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Of all of rock’s early stars The Orioles were the one act from the late 1940’s who received a modicum of post-modern recognition.

They were one of just two 1940’s rock acts to be inducted into The Rock ‘n’ Roll Hall Of Fame in the Twentieth Century, they still have two holiday singles played regularly each Christmas and at least a handful of their hits had enough legs to be familiar to casual fans a half century later.

But for all their talent and influence on rock’s formative years they quickly fell into formula releasing nothing but aching ballads featuring a brokenhearted Sonny Til wrestling with the pain of unfulfilled love with minimal accompaniment and very little rhythm. Though his vocal performances were almost always good, the subpar quality of many of the songs and the repetitive nature of the material eroded the group’s impact as time went on.

But before they could fade into the misty pages of history they showed they had at least one more trick up their sleeve to stay relevant in the new rock landscape.


You Brought Me Way Down Here
No matter how many times we try and set the record straight on these pages there’s sure to be those who remain stuck on the idea that the blues had more to do with rock’s birth than any other style of music.

The myth persists because it fits an easy and degrading stereotype – a comparatively primitive black style goosed up by later white interpreters to become a worldwide phenomenon – when in fact the reverse was true, rock was a dumbed-down version of more sophisticated jazz in a musical sense with a bastardized gospel vocal form added to the mix.

But the blues DID have some influence simply because it was the bedrock of jazz and was still widely popular in the black communities where rock was born and grew to immense proportions. Now the two styles did tend to attract different audiences within that demographic but it was inevitable that from time to time there’d be some records where the connection was more tangible.

In 1935 Big Joe Williams released the first version of Baby, Please Don’t Go and while non-crossover songs by black artists at the time were nearly impossible to definitively say how popular they were, the fact that it continually was revived over the years shows that audiences – and other artists – responded to it in a big way.

But The Orioles hardly seemed like the kind of singers who’d be eager to take a stab at a song that was in the repertoire of Lightnin’ Hopkins and John Lee Hooker. In fact, they didn’t seem like the type of music fans who would be even familiar with such a song… after all, the September session included a revival of the standard I May Wrong (But I Think You’re Wonderful) so it certainly appears like this was an outlier.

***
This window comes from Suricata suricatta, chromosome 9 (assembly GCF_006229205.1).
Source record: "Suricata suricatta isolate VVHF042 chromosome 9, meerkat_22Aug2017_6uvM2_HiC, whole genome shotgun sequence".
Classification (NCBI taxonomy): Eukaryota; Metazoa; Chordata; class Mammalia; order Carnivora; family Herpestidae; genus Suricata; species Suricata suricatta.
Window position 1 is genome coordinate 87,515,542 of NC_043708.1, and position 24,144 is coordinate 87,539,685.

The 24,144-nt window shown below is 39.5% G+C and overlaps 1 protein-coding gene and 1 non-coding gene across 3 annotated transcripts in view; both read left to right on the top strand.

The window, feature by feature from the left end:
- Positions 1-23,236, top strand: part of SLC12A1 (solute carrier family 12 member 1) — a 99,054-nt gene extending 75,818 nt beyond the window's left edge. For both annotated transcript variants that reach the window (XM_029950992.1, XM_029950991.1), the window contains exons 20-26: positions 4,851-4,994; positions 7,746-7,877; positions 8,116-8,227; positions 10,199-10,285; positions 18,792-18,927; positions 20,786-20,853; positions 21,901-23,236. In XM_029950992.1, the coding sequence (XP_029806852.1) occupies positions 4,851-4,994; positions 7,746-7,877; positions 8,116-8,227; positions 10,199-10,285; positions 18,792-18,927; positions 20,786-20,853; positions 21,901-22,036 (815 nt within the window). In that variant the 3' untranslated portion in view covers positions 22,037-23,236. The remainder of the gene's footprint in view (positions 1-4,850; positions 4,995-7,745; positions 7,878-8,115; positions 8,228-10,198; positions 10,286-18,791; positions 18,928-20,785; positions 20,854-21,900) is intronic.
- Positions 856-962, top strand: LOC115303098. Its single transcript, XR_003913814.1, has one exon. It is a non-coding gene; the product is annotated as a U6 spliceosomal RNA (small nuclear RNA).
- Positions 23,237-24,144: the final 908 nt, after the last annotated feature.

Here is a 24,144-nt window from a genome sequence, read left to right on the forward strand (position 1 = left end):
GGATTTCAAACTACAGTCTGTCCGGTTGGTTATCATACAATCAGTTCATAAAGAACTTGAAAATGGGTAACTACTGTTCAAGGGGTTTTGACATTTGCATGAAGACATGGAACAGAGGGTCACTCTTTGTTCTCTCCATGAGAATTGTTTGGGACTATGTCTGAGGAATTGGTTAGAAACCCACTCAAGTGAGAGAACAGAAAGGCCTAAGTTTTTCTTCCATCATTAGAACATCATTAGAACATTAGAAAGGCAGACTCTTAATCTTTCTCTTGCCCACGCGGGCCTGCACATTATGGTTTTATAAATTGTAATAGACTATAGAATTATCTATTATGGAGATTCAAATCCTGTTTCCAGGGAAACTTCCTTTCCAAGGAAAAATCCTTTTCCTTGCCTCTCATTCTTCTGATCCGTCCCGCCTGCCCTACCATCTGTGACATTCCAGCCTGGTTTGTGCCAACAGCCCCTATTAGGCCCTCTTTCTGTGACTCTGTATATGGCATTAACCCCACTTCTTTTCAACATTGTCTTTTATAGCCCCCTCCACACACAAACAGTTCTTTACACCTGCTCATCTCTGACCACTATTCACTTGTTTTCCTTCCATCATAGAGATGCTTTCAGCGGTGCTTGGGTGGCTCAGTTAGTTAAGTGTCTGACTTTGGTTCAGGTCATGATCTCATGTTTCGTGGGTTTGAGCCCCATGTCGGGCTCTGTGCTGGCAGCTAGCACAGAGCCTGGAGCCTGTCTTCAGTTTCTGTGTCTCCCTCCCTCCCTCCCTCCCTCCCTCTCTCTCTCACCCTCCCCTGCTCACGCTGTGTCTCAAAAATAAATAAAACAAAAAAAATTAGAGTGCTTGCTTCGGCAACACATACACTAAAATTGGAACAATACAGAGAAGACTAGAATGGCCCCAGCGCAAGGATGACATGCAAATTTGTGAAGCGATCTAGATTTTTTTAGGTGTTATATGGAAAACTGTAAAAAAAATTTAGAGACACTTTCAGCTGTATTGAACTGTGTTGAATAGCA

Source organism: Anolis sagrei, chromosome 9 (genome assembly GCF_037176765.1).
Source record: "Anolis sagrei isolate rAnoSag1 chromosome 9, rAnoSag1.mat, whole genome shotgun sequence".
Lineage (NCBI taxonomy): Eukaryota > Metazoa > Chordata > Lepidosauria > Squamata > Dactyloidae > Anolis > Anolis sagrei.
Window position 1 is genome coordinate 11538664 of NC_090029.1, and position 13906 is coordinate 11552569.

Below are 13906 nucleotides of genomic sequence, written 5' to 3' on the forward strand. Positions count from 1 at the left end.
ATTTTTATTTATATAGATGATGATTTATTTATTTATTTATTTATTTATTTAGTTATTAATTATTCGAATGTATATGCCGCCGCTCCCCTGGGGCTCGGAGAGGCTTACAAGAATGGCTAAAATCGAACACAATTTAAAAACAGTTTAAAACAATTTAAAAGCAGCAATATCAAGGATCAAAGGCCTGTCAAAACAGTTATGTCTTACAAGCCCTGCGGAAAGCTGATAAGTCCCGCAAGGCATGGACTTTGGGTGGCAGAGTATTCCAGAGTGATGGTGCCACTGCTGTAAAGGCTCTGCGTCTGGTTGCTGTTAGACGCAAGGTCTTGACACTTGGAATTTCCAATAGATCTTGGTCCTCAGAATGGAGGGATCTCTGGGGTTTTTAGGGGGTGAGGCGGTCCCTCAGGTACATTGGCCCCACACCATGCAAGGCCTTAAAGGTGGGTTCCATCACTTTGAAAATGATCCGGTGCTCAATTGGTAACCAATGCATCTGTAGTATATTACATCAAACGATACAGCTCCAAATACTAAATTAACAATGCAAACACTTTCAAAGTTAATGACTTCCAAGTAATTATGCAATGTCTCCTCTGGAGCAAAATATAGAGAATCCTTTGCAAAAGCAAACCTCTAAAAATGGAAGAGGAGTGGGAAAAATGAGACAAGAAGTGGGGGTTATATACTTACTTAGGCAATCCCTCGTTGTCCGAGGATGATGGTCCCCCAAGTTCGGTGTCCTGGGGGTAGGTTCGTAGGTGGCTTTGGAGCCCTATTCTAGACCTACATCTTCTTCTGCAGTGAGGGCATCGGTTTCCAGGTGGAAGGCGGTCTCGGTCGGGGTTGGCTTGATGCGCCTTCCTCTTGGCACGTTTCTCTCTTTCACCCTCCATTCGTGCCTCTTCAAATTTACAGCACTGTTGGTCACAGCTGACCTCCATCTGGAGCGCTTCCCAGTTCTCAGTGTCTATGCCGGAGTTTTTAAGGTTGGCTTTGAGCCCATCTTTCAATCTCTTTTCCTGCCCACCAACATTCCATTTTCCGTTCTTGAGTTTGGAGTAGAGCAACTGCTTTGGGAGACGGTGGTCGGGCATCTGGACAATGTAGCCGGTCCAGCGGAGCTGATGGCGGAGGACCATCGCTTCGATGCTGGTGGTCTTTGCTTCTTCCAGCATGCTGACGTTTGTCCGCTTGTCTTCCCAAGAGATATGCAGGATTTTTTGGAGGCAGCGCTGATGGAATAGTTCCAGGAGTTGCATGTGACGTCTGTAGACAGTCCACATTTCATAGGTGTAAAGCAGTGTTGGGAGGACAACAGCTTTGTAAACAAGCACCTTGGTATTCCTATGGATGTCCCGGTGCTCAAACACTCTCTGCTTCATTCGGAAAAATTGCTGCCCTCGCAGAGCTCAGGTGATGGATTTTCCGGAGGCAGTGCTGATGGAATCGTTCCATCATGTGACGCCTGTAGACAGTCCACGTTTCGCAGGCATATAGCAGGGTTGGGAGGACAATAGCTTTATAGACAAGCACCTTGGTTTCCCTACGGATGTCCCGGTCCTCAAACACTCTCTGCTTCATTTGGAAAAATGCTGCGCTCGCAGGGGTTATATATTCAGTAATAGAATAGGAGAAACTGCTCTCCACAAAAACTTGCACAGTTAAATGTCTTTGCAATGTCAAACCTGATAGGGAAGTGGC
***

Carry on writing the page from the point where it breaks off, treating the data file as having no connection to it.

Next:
Usually that kind of left field choice doesn’t work, or at least takes a few attempts before getting the hang of it, but The Orioles ease into this as if it were the most natural thing in the world.


I Gave You All My Dough
As the record opens the horns hit you squarely between the eyes with a resplendent flourish. If when spinning the 78 rpm disc in 1951 an actual horn came leaping off the turntable and literally hit you between the eyes you couldn’t possibly have been MORE surprised than you were to hear this change to their arrangements.

Horns?… Drums?… The Orioles?!… This must be an elaborate prank!

Maybe the presence of those instruments alone would’ve been enough to make this worthwhile even if the vocals were hoarse and out of tune but instead we get peak Orioles singing combined with an aggressive instrumental backing which is like a jolt to the system, throwing your expectations to the wind and forcing you to reconsider everything you’ve come to know about the group.

The 1935 original was odd in its own right for its time with a prominent fiddle that plays a haunting almost prehistoric psychedelic line that runs its way through the song creating an eerie ambiance that sets off Williams’ keening vocals. His subsequent re-recordings of it (in 1941 with Sonny Boy Williamson’s harmonica now the dominant instrument, then later in 1947 with a heavier beat thanks to drums and a more percussive guitar) shows how adaptable it was to different times and The Orioles prove that it was equally comfortable being presented in an entirely different style as well.

As welcome as the instrumentation is here – and we’ll get to its biggest impact soon – it’s the vocals which define Baby Please Don’t Go in the Orioles rendition as Sonny Til gets to sing with more force in his voice than ever before, bearing down on lyrics rather than floating over them as he was so often required to do.

The song as written is intentionally monotonous, repeating the title line with minimal set-up and framework to create a bare bones plot wherein the narrator is insisting his woman not head back to New Orleans in what amounts to a droning plea, showing he’s been stripped of his power in the relationship.